Most Brits will be aware of the Emmys, if at all, as the event that this year generated lots of social media outrage because apparently all the celebrities should have worn masks but didn't. But few will have any idea who won or who was even nominated: unlike the Golden Globes or the Oscars, they too often seem to feature shows we've never heard of on American TV networks with lots of acronyms.
You'll definitely know this year's big winner, though: The Crown which triumphed in every drama category, including a best supporting actress for Gillian Anderson for her rather good Margaret Thatcher, a Best Actress in a Drama Series for one Queen (Olivia Colman), and a strange, retrospective nod to a younger version of the Queen, Claire Foy (who won Best Guest Actress in a drama series - even though the last time she was in The Crown was 2019).
Like so many of these awards, the Emmys has a habit of belatedly picking up on something it should have noticed years ago - and then overcompensating by showering it with gongs in every conceivable category.
Last year Schitt's Creek - the Canadian comedy series everyone thinks is American because it is (or was) funny - scooped loads of prizes, despite having long since abandoned the wit and sass of its first seasons for its current 'aren't gay relationships so cosy and adorable?' saccharine self-congratulation.
At the 71st awards two years ago, Game of Thrones won the Emmy for best drama, beating the infinitely more subtle, witty and sophisticated Succession and Better Call Saul. This would have been more forgivable if not for the fact that it won for its woeful final series, the one that had every GoT fan begging for it to be remade. Viewers gave the final three episodes an average of 5.1 out of 10 on IMDb, while its competing nominees’ respective ratings were 8.7 and 9.2. It wasn’t even pandering to the masses, but prostration to Game of Thrones’ success as a cultural phenomenon.
Perhaps this explains the surprising failure of Bridgerton to clean up. It should have done because it ticks all the boxes: historical accuracy subverted, Hamilton-style in the interests of diversity; super successful black female executive producer Shonda Rhimes; multi-ethnic cast; etc. Also, in fairness, it has proved one of the most successful Netflix shows this year. But I suspect it lost out because it's too recent. Series 2, I'm sure, will win bigtime next year to make up for the fact that it was ignored this year.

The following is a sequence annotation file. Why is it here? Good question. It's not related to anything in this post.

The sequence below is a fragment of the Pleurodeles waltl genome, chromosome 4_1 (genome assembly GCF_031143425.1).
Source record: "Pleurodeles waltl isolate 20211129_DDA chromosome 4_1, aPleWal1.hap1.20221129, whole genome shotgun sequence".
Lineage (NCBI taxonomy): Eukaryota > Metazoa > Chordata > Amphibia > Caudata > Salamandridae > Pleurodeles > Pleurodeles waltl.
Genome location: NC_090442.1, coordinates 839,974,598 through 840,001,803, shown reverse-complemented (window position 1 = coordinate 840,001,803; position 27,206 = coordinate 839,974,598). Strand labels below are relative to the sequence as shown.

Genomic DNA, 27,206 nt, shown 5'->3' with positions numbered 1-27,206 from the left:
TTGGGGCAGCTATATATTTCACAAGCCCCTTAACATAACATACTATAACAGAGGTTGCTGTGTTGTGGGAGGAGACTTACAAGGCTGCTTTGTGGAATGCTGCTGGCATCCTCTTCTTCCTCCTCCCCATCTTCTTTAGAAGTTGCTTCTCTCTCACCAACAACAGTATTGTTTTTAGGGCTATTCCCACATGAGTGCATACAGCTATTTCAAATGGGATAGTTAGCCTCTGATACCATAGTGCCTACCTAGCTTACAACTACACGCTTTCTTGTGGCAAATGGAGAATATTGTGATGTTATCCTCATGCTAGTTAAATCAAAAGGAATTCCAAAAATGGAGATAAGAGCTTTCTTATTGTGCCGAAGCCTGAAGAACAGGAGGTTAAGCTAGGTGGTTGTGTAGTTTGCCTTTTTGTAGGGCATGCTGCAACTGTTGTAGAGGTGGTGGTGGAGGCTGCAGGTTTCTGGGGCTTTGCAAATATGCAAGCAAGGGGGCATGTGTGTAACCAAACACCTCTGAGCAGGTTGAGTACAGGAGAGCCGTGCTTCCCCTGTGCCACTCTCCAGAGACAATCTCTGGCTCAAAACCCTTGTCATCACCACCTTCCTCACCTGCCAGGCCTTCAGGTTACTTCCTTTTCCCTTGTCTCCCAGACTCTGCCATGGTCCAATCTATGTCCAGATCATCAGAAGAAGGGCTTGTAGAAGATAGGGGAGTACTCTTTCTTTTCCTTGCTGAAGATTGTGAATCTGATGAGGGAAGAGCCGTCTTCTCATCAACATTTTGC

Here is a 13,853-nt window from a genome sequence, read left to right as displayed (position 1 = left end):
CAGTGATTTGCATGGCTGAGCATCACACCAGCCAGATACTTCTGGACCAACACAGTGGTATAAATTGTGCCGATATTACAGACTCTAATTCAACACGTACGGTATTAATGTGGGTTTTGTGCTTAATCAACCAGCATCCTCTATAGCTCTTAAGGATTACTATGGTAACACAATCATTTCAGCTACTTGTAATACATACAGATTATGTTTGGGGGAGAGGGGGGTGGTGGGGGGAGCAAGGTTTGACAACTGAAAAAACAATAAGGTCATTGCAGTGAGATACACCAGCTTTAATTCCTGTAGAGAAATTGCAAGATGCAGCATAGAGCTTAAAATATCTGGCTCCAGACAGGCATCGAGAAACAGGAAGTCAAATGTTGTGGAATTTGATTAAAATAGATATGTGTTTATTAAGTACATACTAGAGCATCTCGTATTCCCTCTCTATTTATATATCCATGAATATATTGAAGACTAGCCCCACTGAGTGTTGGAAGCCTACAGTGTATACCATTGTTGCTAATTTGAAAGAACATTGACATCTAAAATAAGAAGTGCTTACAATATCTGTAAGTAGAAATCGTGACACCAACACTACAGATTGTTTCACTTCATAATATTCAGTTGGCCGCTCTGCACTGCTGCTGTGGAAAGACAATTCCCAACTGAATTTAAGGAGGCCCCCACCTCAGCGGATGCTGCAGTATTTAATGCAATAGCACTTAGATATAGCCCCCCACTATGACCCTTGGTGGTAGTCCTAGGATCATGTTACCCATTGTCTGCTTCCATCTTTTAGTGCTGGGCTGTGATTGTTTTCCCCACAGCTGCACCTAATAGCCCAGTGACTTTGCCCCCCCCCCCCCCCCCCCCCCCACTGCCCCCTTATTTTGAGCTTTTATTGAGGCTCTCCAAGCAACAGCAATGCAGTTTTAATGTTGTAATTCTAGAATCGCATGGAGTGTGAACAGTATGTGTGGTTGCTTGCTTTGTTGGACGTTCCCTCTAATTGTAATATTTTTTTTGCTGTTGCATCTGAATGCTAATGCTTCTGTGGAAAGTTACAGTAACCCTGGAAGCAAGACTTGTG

Mostly, though, you hardly needed to be Nostradamus to pick this year's winners. Kate Winslet was rewarded for going dowdy, overweight and working class for her portrayal of a cop in the achingly dull Mare of Easttown. (Anya Taylor-Joy should have got it for The Queen's Gambit, but is just too pretty, slim and traditionally feminine).
But, again obviously, The Queen's Gambit did get feted in lots of other categories because of its inspirational, 'You go, girl!' theme about a female chess player who takes on the world's stolid, sexist male chess players and triumphs over the lot of them. And also, to be fair, because it was really, really good - especially Scott Frank's superb, imaginative and involving direction.
Almost inevitably, though, the woke brigade still managed to be offended that not every winner was a person of colour - spawning the hashtag #EmmysSoWhite. Personally, I'm grateful for this pressure group because it meant that the funniest comic in the world was rewarded for his genius in the Guest actor in a comedy series category. Yep, Dave Chappelle undoubtedly deserved his win, and ticks the right Emmys diversity box. But are any of the Emmys jury actually familiar with his work? I doubt it because Chappelle, relentlessly and heroically unPC, is about as unEmmys a comic as there could possibly be.